See the big picture
An encyclopedia or other reference source can be a good starting point for learning about major concepts on a broad topic. Lengthy articles can outline the subdivisions of a topic, give different perspectives, and report recent trends or scholarship.
Get the facts
Important names, dates, places etc… are often mentioned in background sources.
Learn the lingo
Look for key terms, terminology, and definitions. Keep these terms in mind when you begin searching for your topic in online databases or the web.
Check out the author
Background sources are often written by experts; you may want to look for other works by the same author for your topic.
Locate additional sources
Many sources will include a list of additional readings or a bibliography. These references are often the most important works on a topic.
Image source:Todd Fong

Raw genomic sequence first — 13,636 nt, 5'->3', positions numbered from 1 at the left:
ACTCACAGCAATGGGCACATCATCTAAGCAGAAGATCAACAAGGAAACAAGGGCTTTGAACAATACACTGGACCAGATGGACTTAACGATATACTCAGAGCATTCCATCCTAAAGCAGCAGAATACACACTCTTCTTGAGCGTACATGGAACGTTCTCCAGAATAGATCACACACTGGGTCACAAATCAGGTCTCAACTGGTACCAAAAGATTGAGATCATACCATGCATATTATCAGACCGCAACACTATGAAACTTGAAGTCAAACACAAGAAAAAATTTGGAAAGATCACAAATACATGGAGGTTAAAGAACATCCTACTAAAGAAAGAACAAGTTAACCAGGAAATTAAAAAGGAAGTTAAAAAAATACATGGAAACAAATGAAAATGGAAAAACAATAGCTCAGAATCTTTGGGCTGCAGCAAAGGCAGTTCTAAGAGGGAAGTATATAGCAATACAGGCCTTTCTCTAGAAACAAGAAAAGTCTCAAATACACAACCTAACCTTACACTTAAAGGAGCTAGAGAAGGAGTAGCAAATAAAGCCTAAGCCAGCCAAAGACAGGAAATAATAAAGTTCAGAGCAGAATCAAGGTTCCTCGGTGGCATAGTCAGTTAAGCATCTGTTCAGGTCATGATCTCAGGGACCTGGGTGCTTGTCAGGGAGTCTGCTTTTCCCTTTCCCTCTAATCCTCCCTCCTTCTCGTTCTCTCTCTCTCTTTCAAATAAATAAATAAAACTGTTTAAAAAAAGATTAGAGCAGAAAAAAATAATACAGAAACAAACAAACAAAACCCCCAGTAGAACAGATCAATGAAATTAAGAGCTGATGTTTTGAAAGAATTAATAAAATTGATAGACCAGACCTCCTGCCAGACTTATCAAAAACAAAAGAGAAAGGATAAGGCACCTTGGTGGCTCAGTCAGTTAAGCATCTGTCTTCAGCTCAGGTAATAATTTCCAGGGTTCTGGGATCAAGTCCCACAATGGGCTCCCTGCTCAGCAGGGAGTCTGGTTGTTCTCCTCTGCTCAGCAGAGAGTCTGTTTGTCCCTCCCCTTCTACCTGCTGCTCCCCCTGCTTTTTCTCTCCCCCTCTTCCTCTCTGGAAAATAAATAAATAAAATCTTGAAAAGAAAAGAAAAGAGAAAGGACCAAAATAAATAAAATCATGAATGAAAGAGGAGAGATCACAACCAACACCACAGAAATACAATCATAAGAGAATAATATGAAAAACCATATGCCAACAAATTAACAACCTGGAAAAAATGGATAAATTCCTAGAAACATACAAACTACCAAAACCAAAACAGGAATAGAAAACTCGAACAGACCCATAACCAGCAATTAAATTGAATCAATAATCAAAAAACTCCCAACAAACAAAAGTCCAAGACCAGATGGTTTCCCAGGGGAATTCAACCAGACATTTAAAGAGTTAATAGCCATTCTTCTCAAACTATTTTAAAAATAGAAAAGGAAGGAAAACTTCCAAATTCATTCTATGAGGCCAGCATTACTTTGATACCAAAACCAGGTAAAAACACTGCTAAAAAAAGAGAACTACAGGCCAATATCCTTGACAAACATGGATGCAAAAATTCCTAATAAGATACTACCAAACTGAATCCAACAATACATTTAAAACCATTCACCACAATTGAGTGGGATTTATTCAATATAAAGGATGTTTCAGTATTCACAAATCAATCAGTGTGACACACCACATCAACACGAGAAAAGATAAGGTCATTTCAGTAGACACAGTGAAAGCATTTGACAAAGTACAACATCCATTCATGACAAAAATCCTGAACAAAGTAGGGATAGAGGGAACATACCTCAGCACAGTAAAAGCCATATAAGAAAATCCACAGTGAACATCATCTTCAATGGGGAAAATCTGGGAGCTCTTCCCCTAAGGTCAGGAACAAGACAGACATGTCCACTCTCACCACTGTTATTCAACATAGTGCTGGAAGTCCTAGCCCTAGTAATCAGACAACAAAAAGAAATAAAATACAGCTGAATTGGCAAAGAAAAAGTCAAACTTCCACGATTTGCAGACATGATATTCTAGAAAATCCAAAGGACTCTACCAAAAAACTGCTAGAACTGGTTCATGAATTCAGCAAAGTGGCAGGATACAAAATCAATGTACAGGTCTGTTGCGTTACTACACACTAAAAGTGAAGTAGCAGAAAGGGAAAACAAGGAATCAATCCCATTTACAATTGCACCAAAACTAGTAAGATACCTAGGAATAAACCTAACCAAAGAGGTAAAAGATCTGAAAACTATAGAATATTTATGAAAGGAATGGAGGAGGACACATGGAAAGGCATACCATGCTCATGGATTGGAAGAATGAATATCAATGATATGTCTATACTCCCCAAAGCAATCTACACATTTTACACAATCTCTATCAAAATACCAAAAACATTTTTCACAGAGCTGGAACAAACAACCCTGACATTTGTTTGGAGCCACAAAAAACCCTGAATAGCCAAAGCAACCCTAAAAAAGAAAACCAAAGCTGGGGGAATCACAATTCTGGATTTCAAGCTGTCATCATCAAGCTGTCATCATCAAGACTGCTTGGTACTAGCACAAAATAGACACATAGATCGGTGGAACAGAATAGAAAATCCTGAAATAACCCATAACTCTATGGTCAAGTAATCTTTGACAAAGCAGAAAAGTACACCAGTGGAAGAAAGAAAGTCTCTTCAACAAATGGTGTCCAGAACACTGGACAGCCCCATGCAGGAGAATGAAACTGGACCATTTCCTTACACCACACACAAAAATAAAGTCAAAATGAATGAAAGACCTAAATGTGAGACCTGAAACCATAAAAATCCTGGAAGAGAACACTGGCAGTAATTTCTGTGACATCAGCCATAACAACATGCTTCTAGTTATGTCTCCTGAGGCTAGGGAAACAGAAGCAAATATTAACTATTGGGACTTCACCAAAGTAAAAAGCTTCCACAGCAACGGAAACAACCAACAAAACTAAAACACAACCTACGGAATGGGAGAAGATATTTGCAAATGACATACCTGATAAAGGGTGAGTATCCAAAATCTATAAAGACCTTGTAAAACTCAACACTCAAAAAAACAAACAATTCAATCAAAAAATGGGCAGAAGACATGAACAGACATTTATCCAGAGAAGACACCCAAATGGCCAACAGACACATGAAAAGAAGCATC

For background information on "hot topics" in the news, try:
|CQ Researcher: A good starting point on current news including science, education, politics and economics.|
|Issues and Controversies: From Facts on File, find summaries on current issues and controversies in political, economic, social and scientific topics.|
Encyclopedias are one of the most common sources of background information. There are both general and subject encyclopedias:
Here are a few examples from SAGE and GVRL that Lemieux Library offers:
Dictionaries can be a good source for defining terminology, and like encyclopedias, can be general or specific. A general online souce is the Oxford English Dictionary.
Examples of subject dictionaries: